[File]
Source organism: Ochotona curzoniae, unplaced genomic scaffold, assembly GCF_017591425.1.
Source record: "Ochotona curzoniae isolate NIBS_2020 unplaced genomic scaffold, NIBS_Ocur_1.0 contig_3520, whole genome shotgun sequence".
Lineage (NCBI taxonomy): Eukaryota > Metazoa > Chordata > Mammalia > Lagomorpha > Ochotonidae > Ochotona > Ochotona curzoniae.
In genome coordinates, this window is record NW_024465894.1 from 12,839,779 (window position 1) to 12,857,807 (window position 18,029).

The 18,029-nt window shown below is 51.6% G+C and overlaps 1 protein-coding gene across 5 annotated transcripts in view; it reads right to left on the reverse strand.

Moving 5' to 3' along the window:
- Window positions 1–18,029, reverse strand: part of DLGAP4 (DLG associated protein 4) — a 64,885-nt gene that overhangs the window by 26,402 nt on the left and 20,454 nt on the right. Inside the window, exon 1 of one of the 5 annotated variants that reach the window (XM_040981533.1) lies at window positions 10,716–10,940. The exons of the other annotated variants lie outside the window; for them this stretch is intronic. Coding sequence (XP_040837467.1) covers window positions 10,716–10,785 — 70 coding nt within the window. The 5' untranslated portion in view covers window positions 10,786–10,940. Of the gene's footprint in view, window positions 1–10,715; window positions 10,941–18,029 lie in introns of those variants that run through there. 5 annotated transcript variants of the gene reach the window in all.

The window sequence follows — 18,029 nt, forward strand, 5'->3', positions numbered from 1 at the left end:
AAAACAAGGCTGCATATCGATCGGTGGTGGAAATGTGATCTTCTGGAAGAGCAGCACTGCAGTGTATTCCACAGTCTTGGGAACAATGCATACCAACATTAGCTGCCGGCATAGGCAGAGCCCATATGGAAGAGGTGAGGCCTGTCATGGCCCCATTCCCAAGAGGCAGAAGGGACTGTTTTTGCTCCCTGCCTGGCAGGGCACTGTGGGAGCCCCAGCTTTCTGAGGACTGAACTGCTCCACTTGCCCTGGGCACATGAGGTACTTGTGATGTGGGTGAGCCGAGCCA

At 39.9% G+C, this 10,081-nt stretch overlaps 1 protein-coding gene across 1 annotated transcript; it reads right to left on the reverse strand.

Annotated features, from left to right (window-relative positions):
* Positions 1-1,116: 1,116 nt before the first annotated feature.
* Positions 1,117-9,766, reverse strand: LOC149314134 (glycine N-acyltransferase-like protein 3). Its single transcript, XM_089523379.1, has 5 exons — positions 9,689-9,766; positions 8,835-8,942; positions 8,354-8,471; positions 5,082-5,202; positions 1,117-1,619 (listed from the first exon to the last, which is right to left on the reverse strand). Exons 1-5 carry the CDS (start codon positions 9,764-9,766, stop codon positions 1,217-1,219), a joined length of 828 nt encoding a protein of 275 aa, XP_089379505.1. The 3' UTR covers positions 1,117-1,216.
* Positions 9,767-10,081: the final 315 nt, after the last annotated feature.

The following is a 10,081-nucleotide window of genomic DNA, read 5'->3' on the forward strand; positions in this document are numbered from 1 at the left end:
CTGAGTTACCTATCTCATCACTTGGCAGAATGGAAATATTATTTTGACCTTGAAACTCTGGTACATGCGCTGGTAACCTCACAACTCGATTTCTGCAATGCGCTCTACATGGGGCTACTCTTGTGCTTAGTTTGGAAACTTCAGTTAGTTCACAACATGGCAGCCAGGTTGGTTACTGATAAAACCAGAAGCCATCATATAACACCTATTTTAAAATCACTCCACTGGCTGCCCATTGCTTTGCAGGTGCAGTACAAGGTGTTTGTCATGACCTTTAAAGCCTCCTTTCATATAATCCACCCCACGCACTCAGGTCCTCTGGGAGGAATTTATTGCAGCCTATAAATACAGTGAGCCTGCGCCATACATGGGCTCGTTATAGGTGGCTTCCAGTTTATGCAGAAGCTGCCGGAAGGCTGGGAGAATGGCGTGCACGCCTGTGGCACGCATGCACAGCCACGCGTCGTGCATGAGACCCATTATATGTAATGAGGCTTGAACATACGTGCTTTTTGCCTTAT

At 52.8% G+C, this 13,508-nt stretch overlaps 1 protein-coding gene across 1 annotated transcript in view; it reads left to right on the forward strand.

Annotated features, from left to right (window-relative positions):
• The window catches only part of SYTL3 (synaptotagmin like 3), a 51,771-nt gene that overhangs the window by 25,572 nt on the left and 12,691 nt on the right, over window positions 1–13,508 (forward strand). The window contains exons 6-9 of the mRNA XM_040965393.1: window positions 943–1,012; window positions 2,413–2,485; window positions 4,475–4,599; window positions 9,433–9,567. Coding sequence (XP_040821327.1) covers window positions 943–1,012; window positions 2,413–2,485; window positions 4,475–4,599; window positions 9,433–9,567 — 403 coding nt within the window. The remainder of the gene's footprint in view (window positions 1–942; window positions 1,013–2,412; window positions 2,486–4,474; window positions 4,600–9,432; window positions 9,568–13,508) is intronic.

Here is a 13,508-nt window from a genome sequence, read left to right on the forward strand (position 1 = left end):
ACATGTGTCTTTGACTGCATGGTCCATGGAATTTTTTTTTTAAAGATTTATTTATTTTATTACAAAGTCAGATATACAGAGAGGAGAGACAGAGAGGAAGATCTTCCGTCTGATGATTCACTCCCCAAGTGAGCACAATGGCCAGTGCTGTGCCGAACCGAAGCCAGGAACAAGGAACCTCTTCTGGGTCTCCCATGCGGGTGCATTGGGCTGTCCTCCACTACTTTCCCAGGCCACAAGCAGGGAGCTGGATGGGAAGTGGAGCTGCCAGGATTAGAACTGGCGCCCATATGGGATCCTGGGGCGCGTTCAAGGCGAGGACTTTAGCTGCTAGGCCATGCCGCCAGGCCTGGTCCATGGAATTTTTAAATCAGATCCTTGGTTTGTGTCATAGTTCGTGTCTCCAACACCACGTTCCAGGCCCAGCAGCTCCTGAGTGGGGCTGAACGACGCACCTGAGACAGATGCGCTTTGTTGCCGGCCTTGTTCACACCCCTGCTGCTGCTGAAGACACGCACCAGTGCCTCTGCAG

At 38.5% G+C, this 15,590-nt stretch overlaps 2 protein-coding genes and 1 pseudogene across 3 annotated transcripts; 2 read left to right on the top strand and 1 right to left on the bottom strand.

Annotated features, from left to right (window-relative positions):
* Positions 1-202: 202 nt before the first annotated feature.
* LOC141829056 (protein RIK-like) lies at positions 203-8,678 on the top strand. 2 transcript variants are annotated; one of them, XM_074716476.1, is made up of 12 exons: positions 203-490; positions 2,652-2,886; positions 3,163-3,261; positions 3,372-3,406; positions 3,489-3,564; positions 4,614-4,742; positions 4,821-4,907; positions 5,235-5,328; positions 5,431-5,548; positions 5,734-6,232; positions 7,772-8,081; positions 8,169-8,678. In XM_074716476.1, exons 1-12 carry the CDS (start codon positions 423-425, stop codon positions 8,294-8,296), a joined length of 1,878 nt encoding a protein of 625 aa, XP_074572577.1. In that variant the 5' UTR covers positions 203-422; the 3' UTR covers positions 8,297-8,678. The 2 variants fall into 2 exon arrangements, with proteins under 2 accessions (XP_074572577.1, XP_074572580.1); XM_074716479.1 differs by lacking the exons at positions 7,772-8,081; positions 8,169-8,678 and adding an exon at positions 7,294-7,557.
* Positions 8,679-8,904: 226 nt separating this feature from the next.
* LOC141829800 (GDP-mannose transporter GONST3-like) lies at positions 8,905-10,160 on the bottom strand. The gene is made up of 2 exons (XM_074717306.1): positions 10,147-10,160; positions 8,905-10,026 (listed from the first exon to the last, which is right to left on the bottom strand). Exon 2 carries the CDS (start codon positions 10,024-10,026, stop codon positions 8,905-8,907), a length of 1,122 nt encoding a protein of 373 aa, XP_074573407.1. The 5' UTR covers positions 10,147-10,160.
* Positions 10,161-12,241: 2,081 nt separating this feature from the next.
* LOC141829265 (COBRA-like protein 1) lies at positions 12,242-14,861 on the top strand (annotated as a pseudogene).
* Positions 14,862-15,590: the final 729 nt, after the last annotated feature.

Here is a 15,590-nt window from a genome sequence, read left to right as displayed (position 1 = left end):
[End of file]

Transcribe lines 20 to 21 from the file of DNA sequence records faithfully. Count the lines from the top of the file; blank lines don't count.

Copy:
Here is a 13,508-nt window from a genome sequence, read left to right on the forward strand (position 1 = left end):
ACATGTGTCTTTGACTGCATGGTCCATGGAATTTTTTTTTTAAAGATTTATTTATTTTATTACAAAGTCAGATATACAGAGAGGAGAGACAGAGAGGAAGATCTTCCGTCTGATGATTCACTCCCCAAGTGAGCACAATGGCCAGTGCTGTGCCGAACCGAAGCCAGGAACAAGGAACCTCTTCTGGGTCTCCCATGCGGGTGCATTGGGCTGTCCTCCACTACTTTCCCAGGCCACAAGCAGGGAGCTGGATGGGAAGTGGAGCTGCCAGGATTAGAACTGGCGCCCATATGGGATCCTGGGGCGCGTTCAAGGCGAGGACTTTAGCTGCTAGGCCATGCCGCCAGGCCTGGTCCATGGAATTTTTAAATCAGATCCTTGGTTTGTGTCATAGTTCGTGTCTCCAACACCACGTTCCAGGCCCAGCAGCTCCTGAGTGGGGCTGAACGACGCACCTGAGACAGATGCGCTTTGTTGCCGGCCTTGTTCACACCCCTGCTGCTGCTGAAGACACGCACCAGTGCCTCTGCAG